Special Rights

by digby

This is one of the reasons why Tom Goeghagan needs to be in the House of Representatives. He's a lawyer who actually reads and understands the constitution as a document meant to protect democracy and freedom. The unseemliness of Governors appointing Senators has never been more obvious than it has been this election cycle, what with the Illinois and New York soap operas and the lesser known sideshow of Delaware, where they clearly wished to put in someone to keep the seat warm for the Biden heir. If this doesn't prove just how wrong it is on principle for these governors to wield such power, maybe Goeghagan's op-ed will convince you how unconstitutional it is.

Americans should vote for their representatives, period. If the person is legally elected then that should be that. Nobody gets a veto, nobody doesn't get the job because a phony deadline wasn't met, legislatures don't get to step in and offer up a different candidate. All this arcane machinery around our elections, from this appointment process to the electoral college are relics of a time when the country was a far flung frontier that made it difficult to get people in one place and one in which a good many wealthy landowners had aristocratic "special rights." Enough.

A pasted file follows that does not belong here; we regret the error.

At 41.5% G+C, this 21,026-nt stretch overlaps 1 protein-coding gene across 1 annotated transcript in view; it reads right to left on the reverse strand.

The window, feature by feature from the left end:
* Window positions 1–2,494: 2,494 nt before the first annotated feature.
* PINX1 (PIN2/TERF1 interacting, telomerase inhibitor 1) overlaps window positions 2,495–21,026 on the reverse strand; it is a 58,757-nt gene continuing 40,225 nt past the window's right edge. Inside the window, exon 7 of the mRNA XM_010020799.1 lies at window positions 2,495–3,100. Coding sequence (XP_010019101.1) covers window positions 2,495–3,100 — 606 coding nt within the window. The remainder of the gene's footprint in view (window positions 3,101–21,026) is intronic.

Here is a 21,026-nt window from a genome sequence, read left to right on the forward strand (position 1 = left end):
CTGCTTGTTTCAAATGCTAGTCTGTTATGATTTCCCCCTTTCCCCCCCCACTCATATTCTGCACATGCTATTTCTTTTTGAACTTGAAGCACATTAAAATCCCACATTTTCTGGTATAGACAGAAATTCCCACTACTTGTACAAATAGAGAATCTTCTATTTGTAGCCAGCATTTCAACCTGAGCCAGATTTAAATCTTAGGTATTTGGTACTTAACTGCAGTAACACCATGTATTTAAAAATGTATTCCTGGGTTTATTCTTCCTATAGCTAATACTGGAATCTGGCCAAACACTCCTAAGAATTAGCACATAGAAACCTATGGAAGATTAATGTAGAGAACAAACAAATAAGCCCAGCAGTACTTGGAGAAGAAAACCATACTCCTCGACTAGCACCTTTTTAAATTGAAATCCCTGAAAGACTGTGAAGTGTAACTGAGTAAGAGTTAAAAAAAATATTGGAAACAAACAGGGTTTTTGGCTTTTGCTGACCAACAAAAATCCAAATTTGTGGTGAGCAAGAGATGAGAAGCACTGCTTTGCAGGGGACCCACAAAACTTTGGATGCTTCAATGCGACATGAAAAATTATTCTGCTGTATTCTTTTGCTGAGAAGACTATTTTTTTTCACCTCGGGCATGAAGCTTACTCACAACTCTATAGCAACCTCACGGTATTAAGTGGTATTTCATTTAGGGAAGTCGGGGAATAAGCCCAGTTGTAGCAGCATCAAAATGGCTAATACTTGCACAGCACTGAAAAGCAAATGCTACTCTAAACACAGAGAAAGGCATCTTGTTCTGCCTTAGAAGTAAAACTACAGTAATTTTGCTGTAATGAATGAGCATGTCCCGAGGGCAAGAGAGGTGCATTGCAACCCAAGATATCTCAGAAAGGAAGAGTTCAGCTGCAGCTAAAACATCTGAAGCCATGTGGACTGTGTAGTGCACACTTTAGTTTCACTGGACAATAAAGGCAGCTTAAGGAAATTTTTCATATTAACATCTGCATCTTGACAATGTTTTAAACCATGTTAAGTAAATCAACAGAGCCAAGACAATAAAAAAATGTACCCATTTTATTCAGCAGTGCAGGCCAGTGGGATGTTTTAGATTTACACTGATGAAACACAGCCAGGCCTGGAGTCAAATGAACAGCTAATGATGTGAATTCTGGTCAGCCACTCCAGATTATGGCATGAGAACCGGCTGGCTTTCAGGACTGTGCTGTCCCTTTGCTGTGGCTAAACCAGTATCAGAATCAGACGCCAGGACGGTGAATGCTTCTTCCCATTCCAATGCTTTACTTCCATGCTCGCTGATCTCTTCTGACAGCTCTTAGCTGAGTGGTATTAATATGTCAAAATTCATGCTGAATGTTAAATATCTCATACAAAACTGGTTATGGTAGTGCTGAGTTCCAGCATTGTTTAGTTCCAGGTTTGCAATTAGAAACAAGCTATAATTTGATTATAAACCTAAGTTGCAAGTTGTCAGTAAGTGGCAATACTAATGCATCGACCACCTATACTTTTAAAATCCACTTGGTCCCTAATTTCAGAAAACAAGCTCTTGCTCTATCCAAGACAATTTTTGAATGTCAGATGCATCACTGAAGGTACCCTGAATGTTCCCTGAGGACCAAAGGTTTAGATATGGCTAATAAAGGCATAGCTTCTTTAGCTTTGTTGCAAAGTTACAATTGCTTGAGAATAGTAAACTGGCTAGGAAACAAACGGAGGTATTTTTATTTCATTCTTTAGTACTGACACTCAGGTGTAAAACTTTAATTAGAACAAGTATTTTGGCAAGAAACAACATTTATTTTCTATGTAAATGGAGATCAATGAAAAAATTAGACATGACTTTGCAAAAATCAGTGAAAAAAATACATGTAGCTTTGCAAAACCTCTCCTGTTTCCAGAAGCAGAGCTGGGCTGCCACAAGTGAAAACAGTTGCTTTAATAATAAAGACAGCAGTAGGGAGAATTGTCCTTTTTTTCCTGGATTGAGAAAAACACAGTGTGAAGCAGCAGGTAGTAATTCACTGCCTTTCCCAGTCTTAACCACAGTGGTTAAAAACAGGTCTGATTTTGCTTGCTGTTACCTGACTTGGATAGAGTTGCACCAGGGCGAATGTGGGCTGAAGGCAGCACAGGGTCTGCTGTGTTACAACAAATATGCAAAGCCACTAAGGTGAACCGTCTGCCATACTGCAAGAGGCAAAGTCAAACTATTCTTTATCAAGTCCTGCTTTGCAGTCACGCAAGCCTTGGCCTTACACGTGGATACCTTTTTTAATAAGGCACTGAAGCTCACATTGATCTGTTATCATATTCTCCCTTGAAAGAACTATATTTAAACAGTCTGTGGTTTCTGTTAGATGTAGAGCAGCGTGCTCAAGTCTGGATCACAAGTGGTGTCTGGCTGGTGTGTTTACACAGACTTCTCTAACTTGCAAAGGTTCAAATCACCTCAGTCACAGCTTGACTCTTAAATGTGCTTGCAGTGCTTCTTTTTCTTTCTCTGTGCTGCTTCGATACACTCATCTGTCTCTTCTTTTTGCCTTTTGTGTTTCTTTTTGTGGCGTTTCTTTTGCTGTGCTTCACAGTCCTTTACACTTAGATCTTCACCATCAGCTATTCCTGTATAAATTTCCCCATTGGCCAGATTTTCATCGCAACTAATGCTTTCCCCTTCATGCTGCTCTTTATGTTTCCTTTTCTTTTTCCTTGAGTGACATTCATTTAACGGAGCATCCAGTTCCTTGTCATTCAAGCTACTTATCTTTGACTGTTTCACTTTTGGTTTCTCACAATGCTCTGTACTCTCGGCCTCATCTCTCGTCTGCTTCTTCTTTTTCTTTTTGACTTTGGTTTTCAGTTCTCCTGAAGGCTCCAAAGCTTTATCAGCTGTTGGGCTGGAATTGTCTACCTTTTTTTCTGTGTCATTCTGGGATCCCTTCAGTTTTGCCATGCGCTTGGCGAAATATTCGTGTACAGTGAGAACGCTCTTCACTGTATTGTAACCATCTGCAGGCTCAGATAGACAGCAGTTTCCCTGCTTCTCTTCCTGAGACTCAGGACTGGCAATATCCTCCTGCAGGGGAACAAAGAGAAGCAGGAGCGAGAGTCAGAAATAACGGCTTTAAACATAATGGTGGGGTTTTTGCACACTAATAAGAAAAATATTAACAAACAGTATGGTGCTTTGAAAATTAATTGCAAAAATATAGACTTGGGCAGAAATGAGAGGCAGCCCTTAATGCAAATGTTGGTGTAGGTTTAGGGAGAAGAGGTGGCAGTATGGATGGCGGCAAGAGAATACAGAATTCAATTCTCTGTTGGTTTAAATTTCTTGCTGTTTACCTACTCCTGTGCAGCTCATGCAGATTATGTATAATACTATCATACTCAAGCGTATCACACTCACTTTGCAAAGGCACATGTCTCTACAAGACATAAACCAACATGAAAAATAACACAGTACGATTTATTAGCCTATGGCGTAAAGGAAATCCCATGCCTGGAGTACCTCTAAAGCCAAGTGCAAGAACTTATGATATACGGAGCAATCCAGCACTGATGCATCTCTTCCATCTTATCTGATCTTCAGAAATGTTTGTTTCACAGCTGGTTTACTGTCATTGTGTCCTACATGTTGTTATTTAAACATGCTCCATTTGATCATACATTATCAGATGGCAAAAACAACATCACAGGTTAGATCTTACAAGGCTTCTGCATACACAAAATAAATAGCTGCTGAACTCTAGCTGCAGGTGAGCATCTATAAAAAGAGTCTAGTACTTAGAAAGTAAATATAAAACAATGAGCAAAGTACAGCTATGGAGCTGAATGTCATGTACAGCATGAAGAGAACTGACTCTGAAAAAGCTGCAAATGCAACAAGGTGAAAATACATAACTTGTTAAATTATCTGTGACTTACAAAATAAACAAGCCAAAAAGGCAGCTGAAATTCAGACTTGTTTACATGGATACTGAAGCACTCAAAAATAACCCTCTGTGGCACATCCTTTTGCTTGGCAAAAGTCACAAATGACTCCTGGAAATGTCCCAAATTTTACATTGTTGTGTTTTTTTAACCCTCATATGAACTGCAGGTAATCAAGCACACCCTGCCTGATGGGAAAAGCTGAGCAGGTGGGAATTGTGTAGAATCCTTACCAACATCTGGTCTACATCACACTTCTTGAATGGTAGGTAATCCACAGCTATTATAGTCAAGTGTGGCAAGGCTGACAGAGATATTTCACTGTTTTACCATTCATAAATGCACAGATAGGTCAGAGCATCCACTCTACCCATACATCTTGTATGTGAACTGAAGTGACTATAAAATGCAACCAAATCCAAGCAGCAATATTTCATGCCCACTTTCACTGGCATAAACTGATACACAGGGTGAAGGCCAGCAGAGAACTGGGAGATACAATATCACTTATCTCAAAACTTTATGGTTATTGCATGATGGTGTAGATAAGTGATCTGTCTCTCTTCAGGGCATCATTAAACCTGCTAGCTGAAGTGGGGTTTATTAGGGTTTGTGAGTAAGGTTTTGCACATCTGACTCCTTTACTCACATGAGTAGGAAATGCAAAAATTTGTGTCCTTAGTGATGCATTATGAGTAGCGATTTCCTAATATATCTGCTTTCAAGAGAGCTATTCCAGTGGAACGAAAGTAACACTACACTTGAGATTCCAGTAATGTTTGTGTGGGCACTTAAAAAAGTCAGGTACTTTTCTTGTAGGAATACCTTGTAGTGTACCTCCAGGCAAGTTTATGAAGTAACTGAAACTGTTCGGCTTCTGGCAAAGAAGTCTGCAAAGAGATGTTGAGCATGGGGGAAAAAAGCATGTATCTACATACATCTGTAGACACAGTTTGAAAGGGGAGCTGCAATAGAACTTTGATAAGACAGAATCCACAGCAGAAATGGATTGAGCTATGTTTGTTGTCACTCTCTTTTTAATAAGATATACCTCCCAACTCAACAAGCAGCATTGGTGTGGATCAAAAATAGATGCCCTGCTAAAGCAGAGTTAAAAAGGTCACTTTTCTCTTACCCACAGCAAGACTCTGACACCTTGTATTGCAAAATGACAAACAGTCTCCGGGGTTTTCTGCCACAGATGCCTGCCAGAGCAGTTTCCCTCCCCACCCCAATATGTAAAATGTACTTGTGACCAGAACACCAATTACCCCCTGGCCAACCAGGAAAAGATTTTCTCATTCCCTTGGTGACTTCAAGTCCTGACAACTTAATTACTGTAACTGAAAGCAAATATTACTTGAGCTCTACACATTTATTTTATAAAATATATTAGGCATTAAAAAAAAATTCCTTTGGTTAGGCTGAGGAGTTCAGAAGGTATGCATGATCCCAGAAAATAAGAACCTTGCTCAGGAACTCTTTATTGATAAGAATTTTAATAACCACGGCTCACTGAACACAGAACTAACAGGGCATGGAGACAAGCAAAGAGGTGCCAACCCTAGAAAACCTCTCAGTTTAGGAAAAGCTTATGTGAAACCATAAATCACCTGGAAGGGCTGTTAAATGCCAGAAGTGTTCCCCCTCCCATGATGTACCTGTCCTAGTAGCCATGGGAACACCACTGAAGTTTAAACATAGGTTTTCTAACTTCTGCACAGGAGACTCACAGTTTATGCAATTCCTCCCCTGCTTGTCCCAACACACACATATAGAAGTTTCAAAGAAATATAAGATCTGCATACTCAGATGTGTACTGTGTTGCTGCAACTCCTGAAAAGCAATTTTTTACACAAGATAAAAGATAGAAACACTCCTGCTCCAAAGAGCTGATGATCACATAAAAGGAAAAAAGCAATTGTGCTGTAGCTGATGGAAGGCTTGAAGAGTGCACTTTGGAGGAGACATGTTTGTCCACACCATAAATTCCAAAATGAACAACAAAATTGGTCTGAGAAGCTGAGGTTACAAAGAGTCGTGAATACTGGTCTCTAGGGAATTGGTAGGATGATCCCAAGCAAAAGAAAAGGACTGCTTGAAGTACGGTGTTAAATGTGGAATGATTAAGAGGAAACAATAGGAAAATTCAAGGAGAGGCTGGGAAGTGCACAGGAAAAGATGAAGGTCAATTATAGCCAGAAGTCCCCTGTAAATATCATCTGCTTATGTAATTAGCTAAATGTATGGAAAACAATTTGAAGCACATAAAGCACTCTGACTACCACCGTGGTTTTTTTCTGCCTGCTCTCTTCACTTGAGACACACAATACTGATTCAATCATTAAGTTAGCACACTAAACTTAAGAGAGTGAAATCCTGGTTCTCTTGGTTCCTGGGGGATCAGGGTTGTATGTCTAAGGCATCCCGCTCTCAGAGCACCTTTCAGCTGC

For a wonderful piece on Goeghagan, (and from what I understand Goeghagan blogging will be an ongoing feature) please check out Kathy G's post at the G Spot. Kathy knows Goehagan very well and is in a unique position to follow this campaign closely.

I only know Goeghagan by reputation and his books, which I mentioned yesterday. And that would be enough to make him a great candidate. But as James Fallows wrote in his endorsement in The Atlantic, Goeghagan actually has a day job that makes him a uniquely qualified progressive candidate:

Day by day for several decades he has been a lawyer in a small Chicago law firm representing steel workers, truckers, nurses, and other employees whose travails are the reality covered by abstractions like “the polarization of America” and “the disappearing middle class.” Geoghegan’s skills as a writer and an intellectual are assets but in themselves might not recommend him for a Congressional job. His consistent and canny record of organizing, representing, and defending people who are the natural Democratic (and American) base is the relevant point.”

If there was ever a time when the congress needed a voice like that, it's now.

If you would like to follow Goeghagan's campaign, you can go here.